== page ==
Terminally differentiated epidermal keratinocytes form the body's outer protective barrier that undergoes constant renewal as cornified squames slough off the exterior surface and are replaced by material migrating outwards from the inner living layers of the epidermis. Cornified squames are composite biomaterials with two components: a matrix of keratin filaments encased within the cornified cell envelope (CE). The CE is a multi-component 10nm-thick layer of insoluble protein deposited on the inner surface of the plasma membrane of the cells during terminal differentiation. In the epidermis, a 5nm-thick layer of ceramide lipids (lipid envelope) is attached to the exterior surface. The insolubility of the protein envelope is due in large part to the cross-linking of several structural proteins by transglutaminases. Intermediate filaments (IF) are ubiquitous constituents of the cytoskeletons of eukaryotic cells. They consist of five different types, of which the most numerous and complex are the type I and type II keratins widely expressed in epithelia. We are interested also in the related IF of other cell types and in the interactions between keratin IF and the CE. The long-term goal of this project, previously pursued in both the Laboratory of Skin Biology (P. M. Steinert, P.I.) and the LSBR is to elucidate the production, assembly, structure and biomechanical properties of these cells and their components in the context of both normal and diseased skin. This project is now largely in abeyance, but we did succeed in FY 10 in completing and submitting for publication a paper reporting the following results. In normal skin, some 75% of the protein mass of the CE is contributed by a single protein called loricrin. Despite the functional importance that this number would suggest, knocking out the loricrin gene in mice results in only a mild transient phenotype and the loricrin knockout CE maintains a normal thickness (15nm). However, an examination of the loricrin KO CE amino acid composition revealed changes in the amino acid content, suggesting that other proteins were incorporated into the CE to compensate for its loss. Recently our collaborator has determined that several members of the late cornified envelope (lce) protein family are significantly upregulated at the mRNA and protein level in the KO mouse, and these proteins are incorporated into the CE to functionally compensate for the loss of loricrin. We have generated immuno-gold EM data with anti-lce antibodies to confirm and extend these observations. This paper is currently in revision.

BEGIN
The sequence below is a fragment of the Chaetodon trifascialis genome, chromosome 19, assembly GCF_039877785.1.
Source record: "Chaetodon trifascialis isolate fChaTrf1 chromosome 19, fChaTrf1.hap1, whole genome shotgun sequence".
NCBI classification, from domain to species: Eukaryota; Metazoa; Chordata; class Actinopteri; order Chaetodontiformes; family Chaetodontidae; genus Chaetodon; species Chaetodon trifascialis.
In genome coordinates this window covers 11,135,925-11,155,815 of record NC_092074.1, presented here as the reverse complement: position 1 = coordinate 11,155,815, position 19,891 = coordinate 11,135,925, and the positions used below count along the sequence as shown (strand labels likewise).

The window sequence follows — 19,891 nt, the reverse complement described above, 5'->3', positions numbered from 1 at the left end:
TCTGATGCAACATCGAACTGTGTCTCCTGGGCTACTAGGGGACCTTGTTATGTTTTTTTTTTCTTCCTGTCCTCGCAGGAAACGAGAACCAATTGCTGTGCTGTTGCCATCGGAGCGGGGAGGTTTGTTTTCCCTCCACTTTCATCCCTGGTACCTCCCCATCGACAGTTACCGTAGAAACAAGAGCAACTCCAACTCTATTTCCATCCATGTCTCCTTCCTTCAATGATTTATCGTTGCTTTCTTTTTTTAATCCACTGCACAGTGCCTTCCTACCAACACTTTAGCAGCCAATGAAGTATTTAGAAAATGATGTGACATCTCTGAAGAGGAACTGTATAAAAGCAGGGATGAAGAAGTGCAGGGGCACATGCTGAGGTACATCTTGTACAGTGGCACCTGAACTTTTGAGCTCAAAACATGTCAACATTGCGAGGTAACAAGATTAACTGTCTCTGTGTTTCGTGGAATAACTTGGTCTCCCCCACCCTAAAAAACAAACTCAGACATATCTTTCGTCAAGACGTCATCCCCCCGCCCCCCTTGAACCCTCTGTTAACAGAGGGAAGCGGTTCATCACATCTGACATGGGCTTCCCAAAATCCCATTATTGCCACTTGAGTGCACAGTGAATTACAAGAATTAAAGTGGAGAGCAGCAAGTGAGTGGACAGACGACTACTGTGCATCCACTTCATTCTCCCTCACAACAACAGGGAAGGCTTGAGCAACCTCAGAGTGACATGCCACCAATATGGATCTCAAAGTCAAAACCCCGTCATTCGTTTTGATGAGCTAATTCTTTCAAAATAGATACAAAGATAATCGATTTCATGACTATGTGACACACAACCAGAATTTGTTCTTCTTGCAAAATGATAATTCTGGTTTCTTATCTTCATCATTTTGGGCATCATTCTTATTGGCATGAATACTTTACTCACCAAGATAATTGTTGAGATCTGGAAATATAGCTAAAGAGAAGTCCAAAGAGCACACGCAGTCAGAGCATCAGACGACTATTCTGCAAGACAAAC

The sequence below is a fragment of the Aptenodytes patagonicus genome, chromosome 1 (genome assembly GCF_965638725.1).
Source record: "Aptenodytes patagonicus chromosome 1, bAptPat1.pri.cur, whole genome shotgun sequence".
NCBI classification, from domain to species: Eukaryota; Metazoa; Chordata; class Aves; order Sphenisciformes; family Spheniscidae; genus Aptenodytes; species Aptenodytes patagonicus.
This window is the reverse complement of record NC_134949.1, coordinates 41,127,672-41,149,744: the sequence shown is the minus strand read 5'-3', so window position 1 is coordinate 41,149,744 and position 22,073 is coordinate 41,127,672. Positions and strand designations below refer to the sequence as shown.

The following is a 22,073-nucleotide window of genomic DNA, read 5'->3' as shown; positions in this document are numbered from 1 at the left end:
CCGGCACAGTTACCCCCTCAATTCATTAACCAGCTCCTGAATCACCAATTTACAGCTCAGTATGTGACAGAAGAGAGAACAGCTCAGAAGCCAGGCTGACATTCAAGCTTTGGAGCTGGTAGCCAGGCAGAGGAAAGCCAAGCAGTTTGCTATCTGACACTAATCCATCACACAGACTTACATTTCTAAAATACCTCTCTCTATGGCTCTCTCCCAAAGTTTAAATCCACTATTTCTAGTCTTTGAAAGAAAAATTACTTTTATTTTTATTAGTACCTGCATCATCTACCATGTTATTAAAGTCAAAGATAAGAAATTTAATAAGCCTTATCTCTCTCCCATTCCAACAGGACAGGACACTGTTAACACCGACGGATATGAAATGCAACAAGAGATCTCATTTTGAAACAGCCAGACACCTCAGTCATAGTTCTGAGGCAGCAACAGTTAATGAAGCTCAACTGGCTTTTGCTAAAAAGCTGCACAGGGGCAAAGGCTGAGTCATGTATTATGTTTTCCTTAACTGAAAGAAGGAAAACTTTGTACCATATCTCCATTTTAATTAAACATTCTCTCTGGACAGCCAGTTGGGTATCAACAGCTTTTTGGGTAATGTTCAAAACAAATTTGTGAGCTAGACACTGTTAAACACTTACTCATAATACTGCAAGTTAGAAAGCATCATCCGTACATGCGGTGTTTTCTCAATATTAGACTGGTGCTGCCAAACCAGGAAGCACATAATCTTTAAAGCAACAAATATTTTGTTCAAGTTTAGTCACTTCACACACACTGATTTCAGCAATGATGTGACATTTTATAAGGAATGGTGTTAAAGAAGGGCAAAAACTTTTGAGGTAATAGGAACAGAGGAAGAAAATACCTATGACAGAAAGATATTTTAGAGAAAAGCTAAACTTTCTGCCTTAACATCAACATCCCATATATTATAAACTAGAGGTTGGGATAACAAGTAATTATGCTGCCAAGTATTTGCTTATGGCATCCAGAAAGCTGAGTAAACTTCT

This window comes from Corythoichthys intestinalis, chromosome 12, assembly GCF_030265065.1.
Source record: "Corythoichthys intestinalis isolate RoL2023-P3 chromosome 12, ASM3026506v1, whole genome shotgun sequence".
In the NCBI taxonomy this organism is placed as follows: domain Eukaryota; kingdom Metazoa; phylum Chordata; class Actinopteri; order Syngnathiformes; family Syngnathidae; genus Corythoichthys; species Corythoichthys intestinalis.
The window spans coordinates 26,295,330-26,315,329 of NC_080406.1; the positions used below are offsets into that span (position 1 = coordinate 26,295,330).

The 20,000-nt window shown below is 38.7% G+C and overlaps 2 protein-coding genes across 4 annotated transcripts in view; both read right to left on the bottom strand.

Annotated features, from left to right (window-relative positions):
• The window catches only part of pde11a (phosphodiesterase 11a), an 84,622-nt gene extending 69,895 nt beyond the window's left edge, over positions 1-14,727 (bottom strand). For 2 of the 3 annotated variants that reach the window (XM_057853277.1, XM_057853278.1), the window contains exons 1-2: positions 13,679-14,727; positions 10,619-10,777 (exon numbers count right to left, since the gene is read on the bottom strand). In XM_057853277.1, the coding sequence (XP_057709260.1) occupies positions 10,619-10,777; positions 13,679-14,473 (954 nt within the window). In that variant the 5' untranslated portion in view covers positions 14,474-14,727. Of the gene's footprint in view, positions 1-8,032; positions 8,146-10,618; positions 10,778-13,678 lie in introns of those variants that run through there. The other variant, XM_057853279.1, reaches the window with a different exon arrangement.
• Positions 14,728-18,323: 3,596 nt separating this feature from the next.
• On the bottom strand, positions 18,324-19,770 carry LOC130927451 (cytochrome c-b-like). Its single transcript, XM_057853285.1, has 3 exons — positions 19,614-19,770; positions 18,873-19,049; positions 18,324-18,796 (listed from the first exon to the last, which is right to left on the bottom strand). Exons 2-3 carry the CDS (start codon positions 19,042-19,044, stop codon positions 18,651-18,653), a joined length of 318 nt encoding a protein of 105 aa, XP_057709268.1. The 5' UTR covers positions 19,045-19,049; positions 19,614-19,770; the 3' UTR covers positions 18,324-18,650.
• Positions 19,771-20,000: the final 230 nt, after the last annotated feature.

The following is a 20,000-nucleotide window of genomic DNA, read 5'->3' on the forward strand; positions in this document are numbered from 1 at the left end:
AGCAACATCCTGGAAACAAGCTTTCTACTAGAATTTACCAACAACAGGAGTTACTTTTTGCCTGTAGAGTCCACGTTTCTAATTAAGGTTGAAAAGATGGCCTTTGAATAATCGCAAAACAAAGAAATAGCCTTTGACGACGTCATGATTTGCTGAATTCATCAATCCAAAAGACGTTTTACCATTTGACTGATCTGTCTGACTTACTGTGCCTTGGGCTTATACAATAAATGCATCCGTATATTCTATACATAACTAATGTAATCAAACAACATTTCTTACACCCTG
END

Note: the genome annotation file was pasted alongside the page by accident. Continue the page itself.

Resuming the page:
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National Institute of Arthritis and Musculoskeletal and Skin Diseases
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